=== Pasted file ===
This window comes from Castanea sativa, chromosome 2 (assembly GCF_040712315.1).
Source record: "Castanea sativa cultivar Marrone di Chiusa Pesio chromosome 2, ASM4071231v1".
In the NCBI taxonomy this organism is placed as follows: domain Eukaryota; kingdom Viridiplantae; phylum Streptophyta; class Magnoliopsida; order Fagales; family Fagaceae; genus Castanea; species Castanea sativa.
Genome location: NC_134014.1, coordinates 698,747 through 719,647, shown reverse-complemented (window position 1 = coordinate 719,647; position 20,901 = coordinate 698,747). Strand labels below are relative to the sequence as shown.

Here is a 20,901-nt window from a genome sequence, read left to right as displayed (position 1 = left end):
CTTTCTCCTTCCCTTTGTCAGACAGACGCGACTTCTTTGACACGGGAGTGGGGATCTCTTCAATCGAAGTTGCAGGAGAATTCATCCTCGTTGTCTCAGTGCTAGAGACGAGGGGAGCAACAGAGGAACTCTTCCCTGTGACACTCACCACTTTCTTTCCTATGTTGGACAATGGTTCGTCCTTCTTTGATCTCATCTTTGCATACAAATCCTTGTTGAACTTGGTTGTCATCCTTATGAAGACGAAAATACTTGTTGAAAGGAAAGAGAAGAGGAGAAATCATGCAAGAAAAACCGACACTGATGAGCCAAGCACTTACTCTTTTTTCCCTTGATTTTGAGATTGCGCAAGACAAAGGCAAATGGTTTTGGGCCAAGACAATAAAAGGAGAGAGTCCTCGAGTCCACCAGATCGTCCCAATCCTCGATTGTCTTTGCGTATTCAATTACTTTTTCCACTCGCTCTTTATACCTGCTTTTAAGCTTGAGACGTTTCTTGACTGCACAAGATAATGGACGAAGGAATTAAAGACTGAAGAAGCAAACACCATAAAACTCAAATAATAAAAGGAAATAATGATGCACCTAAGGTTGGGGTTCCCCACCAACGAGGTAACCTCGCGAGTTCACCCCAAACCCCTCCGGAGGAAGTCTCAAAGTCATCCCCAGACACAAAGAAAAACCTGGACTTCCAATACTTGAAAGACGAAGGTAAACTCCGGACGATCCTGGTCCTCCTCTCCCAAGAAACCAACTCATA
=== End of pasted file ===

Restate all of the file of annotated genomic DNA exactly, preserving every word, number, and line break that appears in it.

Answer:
This window comes from Castanea sativa, chromosome 2 (assembly GCF_040712315.1).
Source record: "Castanea sativa cultivar Marrone di Chiusa Pesio chromosome 2, ASM4071231v1".
In the NCBI taxonomy this organism is placed as follows: domain Eukaryota; kingdom Viridiplantae; phylum Streptophyta; class Magnoliopsida; order Fagales; family Fagaceae; genus Castanea; species Castanea sativa.
Genome location: NC_134014.1, coordinates 698,747 through 719,647, shown reverse-complemented (window position 1 = coordinate 719,647; position 20,901 = coordinate 698,747). Strand labels below are relative to the sequence as shown.

Here is a 20,901-nt window from a genome sequence, read left to right as displayed (position 1 = left end):
CTTTCTCCTTCCCTTTGTCAGACAGACGCGACTTCTTTGACACGGGAGTGGGGATCTCTTCAATCGAAGTTGCAGGAGAATTCATCCTCGTTGTCTCAGTGCTAGAGACGAGGGGAGCAACAGAGGAACTCTTCCCTGTGACACTCACCACTTTCTTTCCTATGTTGGACAATGGTTCGTCCTTCTTTGATCTCATCTTTGCATACAAATCCTTGTTGAACTTGGTTGTCATCCTTATGAAGACGAAAATACTTGTTGAAAGGAAAGAGAAGAGGAGAAATCATGCAAGAAAAACCGACACTGATGAGCCAAGCACTTACTCTTTTTTCCCTTGATTTTGAGATTGCGCAAGACAAAGGCAAATGGTTTTGGGCCAAGACAATAAAAGGAGAGAGTCCTCGAGTCCACCAGATCGTCCCAATCCTCGATTGTCTTTGCGTATTCAATTACTTTTTCCACTCGCTCTTTATACCTGCTTTTAAGCTTGAGACGTTTCTTGACTGCACAAGATAATGGACGAAGGAATTAAAGACTGAAGAAGCAAACACCATAAAACTCAAATAATAAAAGGAAATAATGATGCACCTAAGGTTGGGGTTCCCCACCAACGAGGTAACCTCGCGAGTTCACCCCAAACCCCTCCGGAGGAAGTCTCAAAGTCATCCCCAGACACAAAGAAAAACCTGGACTTCCAATACTTGAAAGACGAAGGTAAACTCCGGACGATCCTGGTCCTCCTCTCCCAAGAAACCAACTCATA